QR codes beat out direct mail in driving response: report
By Chantal Tode
October 3, 2012
Magazines offer companion apps for scanning QR codes
QR codes are spurring consumers to take action with response rates that are higher than other direct marketing tactics, according to a new report from Nellymoser.
The report, "Scan Response Rates in National Magazines," found that readers of national magazines scan QR codes, Microsoft Tags, digital watermarks and other mobile action codes at an average rate of 6.4 percent. The report also found that mobile users are actively engaged and view an average of 18.9 mobile pages.
The big news is that QR style mobile codes in magazines get higher response rates than other printed direct marketing tools, said Roger Matus, executive vice president at Nellymoser Inc., Arlington, MA.
We never knew this before because this is the first time anyone has been able to measure the complete impact of printed mobile codes from the initial scan to the delivery of the mobile experience, he said.
The number of QR codes and other mobile action codes appearing on print ads in magazines has been steadily growing. A recent report from Nellymoser found that approximately 10 percent of magazine advertising pages contained a QR code or other activation mechanism in the second quarter of 2012, up from 5 percent a year ago.
The codes are being adopted by brands as a way to easily link readers to content such as video, a sweepstakes, a social media page or an ecommerce site.
This latest report from Nellymoser is the first to measure the response rate for the mobile action codes appearing in magazines.
Per the report, the median response rate using mobile action codes was 4.5 percent to 5.9 percent and the average 6.4 percent. In comparison, the average response rate for direct mail is 4.4 percent, according to the Direct Marketing Association, and the average response rate for a catalog is 4.3 percent.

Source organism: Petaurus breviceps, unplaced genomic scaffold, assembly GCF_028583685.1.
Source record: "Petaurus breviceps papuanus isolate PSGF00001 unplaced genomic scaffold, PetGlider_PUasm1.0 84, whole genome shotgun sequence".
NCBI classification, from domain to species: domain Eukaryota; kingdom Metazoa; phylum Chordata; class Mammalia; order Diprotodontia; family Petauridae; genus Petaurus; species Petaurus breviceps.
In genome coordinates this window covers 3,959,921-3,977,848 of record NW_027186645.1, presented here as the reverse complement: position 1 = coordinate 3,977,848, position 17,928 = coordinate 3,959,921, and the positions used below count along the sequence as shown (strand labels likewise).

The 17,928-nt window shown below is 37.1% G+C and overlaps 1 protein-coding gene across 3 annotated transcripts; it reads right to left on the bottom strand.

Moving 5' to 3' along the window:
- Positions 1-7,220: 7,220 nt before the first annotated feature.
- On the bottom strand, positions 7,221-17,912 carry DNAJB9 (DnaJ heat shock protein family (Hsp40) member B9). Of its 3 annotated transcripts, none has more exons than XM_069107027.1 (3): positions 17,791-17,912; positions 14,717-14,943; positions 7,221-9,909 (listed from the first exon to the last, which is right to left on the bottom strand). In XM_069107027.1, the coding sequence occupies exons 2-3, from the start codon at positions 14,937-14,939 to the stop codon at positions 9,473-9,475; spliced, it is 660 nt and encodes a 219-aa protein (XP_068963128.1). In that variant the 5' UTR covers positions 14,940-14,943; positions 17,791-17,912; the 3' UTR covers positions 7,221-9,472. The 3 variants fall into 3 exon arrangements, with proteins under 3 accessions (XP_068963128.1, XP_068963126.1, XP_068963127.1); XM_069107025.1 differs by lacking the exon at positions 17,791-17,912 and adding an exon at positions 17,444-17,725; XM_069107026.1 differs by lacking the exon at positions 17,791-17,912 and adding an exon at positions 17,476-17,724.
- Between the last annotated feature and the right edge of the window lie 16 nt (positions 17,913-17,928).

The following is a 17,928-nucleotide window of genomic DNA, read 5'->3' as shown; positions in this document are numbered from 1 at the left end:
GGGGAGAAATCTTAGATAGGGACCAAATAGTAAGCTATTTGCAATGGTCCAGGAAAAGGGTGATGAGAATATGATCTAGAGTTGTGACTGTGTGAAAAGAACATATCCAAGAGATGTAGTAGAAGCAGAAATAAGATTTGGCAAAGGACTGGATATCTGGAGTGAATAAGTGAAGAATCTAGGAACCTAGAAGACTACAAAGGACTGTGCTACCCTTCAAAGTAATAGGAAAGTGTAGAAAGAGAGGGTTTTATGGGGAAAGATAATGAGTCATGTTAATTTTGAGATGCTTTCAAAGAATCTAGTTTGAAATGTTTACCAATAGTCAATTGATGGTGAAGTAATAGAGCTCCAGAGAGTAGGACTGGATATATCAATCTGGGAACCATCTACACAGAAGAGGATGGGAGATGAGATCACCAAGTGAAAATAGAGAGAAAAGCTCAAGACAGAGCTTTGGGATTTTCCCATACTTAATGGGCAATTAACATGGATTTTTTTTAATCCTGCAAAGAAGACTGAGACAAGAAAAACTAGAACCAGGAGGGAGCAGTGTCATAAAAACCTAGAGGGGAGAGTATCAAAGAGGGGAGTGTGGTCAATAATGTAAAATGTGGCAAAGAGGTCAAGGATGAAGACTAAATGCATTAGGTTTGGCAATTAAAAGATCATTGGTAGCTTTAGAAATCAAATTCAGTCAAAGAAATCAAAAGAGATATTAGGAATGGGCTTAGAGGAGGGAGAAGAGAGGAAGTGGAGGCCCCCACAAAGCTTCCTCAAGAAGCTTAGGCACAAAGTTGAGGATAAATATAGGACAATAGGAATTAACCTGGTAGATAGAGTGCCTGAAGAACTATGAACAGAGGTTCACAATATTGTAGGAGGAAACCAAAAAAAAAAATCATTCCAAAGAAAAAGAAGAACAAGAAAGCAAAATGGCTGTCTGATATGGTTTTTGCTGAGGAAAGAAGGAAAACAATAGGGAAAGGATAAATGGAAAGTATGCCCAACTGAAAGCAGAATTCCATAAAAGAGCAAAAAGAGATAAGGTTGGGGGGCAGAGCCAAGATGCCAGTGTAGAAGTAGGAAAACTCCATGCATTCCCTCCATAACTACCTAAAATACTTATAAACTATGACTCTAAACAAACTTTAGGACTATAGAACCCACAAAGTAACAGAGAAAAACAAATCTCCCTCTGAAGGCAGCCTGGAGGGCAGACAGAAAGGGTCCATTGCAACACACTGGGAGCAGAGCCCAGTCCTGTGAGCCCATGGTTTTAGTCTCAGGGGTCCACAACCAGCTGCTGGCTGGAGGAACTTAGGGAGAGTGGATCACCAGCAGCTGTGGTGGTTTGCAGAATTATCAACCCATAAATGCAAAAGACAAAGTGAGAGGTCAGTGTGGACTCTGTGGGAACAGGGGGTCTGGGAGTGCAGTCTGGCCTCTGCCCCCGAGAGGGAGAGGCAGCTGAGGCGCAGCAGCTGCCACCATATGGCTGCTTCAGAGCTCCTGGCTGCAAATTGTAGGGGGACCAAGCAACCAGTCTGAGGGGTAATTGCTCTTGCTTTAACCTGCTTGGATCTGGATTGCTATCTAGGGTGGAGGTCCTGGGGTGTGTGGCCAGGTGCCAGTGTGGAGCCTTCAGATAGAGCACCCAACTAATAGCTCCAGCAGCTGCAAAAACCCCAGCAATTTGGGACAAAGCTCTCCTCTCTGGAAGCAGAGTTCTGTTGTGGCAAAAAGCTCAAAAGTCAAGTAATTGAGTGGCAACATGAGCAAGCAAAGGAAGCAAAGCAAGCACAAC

Key findings from the report include that the total number of scannable codes has the strongest impact on response rates, with more codes raising visibility and interest in the codes.
The report also found that codes promoted with the promise of a discount, coupon or chance to enter a sweepstakes have a higher response rate.
Additionally, magazines that repeat a program in multiple issues get higher response rates over time than those who run a campaign just once.
While the study does not address why mobile action codes have a strong response rate, this could be because they enable a targeted audience to connect with related content they are interested in.
Magazines are very effective at reaching highly targeted group, Mr. Matus said. Sports Illustrated reaches sports fans while Martha Stewart Weddings and Brides reach a specific group.
Therefore, the campaigns in magazines can deliver specific mobile experiences that enhance the reading experience for the target audience - thus bringing up response rates, he said.
The report also points to the fact that readers who peruse a magazine with a mobile device in hand are actively engaged, with users of Nellymoser's companion app keeping the app open approximately 10 minutes during each visit, opening it an average of 2.4 times and viewing 18.9 mobile pages during that time.
The report is based campaigns over a 12-month period delivered through Nellymoser's Companion App, which enables users to scan and engage with action codes in print magazines.
The results suggest that marketers should be considering adding QR codes or another mobile action code to their print campaigns when looking to drive a specific action.
When done well, mobile action codes can turn a print advertising campaign into a direct marketing tool with a higher than average response rate, Mr. Matus said. It ought to be considered whenever a direct response campaign is being used.
Chantal Tode is associate editor on Mobile Marketer, New York
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